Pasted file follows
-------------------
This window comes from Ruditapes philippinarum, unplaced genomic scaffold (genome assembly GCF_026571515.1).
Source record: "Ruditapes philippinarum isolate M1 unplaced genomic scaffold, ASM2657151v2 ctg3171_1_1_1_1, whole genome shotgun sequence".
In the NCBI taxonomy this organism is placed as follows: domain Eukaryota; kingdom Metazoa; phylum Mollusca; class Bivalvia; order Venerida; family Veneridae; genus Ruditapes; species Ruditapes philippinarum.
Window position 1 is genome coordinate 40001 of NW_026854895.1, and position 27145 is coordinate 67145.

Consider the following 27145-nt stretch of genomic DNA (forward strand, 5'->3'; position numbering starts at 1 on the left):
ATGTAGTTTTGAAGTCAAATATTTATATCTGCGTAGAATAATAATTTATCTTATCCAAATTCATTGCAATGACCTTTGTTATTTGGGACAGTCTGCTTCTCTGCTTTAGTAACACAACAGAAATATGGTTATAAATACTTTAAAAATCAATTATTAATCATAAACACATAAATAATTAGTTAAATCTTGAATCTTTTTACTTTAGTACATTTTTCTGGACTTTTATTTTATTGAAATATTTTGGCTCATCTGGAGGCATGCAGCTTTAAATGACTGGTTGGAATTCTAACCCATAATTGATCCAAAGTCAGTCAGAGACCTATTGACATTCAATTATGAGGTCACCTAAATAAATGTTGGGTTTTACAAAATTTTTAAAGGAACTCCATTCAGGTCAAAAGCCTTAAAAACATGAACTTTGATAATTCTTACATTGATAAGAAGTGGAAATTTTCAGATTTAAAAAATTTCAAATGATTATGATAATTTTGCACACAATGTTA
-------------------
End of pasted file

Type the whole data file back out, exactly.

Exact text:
This window comes from Ruditapes philippinarum, unplaced genomic scaffold (genome assembly GCF_026571515.1).
Source record: "Ruditapes philippinarum isolate M1 unplaced genomic scaffold, ASM2657151v2 ctg3171_1_1_1_1, whole genome shotgun sequence".
In the NCBI taxonomy this organism is placed as follows: domain Eukaryota; kingdom Metazoa; phylum Mollusca; class Bivalvia; order Venerida; family Veneridae; genus Ruditapes; species Ruditapes philippinarum.
Window position 1 is genome coordinate 40001 of NW_026854895.1, and position 27145 is coordinate 67145.

Consider the following 27145-nt stretch of genomic DNA (forward strand, 5'->3'; position numbering starts at 1 on the left):
ATGTAGTTTTGAAGTCAAATATTTATATCTGCGTAGAATAATAATTTATCTTATCCAAATTCATTGCAATGACCTTTGTTATTTGGGACAGTCTGCTTCTCTGCTTTAGTAACACAACAGAAATATGGTTATAAATACTTTAAAAATCAATTATTAATCATAAACACATAAATAATTAGTTAAATCTTGAATCTTTTTACTTTAGTACATTTTTCTGGACTTTTATTTTATTGAAATATTTTGGCTCATCTGGAGGCATGCAGCTTTAAATGACTGGTTGGAATTCTAACCCATAATTGATCCAAAGTCAGTCAGAGACCTATTGACATTCAATTATGAGGTCACCTAAATAAATGTTGGGTTTTACAAAATTTTTAAAGGAACTCCATTCAGGTCAAAAGCCTTAAAAACATGAACTTTGATAATTCTTACATTGATAAGAAGTGGAAATTTTCAGATTTAAAAAATTTCAAATGATTATGATAATTTTGCACACAATGTTA